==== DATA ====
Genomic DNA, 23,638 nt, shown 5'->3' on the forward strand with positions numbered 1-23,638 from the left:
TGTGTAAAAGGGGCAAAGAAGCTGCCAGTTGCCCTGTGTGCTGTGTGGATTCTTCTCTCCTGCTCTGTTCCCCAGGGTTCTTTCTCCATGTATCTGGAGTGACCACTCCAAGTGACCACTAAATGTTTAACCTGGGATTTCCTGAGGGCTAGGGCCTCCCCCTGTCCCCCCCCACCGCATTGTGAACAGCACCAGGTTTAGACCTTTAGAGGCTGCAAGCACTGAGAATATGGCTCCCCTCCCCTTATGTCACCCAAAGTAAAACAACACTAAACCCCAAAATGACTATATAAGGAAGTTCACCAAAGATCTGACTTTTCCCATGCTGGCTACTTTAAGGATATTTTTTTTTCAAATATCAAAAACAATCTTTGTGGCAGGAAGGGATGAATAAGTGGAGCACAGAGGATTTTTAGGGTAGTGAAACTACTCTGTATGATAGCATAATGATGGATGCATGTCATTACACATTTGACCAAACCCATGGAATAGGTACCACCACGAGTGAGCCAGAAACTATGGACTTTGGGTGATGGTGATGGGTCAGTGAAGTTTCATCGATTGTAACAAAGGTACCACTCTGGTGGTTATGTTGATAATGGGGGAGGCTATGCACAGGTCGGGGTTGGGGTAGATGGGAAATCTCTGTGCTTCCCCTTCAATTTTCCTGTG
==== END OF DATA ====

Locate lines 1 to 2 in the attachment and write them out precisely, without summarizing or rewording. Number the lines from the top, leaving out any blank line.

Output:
Genomic DNA, 23,638 nt, shown 5'->3' on the forward strand with positions numbered 1-23,638 from the left:
TGTGTAAAAGGGGCAAAGAAGCTGCCAGTTGCCCTGTGTGCTGTGTGGATTCTTCTCTCCTGCTCTGTTCCCCAGGGTTCTTTCTCCATGTATCTGGAGTGACCACTCCAAGTGACCACTAAATGTTTAACCTGGGATTTCCTGAGGGCTAGGGCCTCCCCCTGTCCCCCCCCACCGCATTGTGAACAGCACCAGGTTTAGACCTTTAGAGGCTGCAAGCACTGAGAATATGGCTCCCCTCCCCTTATGTCACCCAAAGTAAAACAACACTAAACCCCAAAATGACTATATAAGGAAGTTCACCAAAGATCTGACTTTTCCCATGCTGGCTACTTTAAGGATATTTTTTTTTCAAATATCAAAAACAATCTTTGTGGCAGGAAGGGATGAATAAGTGGAGCACAGAGGATTTTTAGGGTAGTGAAACTACTCTGTATGATAGCATAATGATGGATGCATGTCATTACACATTTGACCAAACCCATGGAATAGGTACCACCACGAGTGAGCCAGAAACTATGGACTTTGGGTGATGGTGATGGGTCAGTGAAGTTTCATCGATTGTAACAAAGGTACCACTCTGGTGGTTATGTTGATAATGGGGGAGGCTATGCACAGGTCGGGGTTGGGGTAGATGGGAAATCTCTGTGCTTCCCCTTCAATTTTCCTGTG